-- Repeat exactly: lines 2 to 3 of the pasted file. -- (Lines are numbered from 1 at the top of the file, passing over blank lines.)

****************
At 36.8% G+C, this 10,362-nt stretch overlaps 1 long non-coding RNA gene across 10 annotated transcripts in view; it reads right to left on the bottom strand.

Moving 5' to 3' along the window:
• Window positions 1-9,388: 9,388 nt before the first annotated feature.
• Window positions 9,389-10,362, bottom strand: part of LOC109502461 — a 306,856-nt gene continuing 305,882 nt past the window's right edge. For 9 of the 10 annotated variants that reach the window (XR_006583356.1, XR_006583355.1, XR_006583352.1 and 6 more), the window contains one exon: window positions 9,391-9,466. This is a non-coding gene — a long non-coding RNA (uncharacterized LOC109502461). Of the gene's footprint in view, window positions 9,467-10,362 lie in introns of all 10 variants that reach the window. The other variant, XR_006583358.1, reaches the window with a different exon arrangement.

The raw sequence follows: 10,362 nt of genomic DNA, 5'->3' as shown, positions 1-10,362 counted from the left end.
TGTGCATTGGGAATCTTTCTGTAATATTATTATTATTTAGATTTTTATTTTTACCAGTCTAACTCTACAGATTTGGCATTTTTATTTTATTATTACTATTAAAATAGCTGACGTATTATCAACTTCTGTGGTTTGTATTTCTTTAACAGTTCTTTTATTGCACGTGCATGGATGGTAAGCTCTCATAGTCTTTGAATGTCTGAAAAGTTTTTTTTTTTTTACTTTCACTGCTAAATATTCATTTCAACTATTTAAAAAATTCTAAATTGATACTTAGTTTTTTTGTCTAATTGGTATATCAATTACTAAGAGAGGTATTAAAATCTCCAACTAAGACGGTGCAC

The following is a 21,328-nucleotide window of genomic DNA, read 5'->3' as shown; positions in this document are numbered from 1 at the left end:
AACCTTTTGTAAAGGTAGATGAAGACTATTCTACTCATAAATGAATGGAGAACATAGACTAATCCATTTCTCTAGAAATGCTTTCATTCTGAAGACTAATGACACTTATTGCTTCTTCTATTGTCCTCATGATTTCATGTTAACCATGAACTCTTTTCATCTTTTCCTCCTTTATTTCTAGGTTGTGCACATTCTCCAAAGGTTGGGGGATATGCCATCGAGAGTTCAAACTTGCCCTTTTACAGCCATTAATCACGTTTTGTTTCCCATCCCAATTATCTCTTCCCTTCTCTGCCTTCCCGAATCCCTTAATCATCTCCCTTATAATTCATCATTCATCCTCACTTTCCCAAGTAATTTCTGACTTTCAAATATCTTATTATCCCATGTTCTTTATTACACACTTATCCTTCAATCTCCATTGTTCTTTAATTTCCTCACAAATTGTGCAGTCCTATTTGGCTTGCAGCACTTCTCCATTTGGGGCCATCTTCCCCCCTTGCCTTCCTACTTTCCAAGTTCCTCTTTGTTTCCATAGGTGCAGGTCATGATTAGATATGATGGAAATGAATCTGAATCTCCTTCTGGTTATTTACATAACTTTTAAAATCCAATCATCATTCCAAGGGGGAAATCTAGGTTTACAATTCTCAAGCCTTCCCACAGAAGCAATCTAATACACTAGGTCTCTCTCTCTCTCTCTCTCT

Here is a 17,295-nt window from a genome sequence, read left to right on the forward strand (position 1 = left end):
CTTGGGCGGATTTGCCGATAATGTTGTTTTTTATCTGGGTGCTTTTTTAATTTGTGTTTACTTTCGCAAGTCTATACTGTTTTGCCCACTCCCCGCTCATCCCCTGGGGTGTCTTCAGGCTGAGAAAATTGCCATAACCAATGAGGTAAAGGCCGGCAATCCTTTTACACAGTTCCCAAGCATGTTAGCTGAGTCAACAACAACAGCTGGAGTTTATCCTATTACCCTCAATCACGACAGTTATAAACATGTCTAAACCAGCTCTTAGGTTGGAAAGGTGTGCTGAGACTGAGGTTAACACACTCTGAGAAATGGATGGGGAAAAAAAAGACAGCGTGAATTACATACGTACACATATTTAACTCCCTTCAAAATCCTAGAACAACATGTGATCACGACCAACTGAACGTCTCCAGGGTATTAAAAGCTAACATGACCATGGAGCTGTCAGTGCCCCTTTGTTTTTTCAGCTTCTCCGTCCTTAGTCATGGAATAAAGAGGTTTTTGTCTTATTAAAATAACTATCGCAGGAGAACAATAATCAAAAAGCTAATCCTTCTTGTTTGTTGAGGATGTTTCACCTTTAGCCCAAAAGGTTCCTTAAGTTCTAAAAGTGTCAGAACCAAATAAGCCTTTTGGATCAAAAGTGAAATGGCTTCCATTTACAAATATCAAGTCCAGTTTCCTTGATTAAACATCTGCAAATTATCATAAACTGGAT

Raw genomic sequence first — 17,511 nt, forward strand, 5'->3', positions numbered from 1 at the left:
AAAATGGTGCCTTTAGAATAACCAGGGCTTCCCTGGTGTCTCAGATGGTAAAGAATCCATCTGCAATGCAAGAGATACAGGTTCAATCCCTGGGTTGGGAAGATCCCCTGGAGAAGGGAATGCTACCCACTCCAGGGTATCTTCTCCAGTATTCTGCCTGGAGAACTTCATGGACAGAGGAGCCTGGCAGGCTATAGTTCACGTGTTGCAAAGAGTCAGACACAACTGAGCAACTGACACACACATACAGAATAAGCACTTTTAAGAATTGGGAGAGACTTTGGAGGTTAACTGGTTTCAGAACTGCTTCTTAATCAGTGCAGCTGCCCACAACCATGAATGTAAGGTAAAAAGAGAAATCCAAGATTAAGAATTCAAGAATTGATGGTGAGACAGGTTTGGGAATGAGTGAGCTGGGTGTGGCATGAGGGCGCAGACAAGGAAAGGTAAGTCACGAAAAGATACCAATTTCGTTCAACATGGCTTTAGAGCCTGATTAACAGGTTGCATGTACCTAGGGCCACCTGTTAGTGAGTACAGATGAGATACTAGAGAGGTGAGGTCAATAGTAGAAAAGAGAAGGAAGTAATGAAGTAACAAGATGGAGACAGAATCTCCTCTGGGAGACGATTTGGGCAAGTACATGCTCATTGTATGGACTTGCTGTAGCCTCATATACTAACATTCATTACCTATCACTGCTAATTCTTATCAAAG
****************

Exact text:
Moving 5' to 3' along the window:
• Window positions 1-9,388: 9,388 nt before the first annotated feature.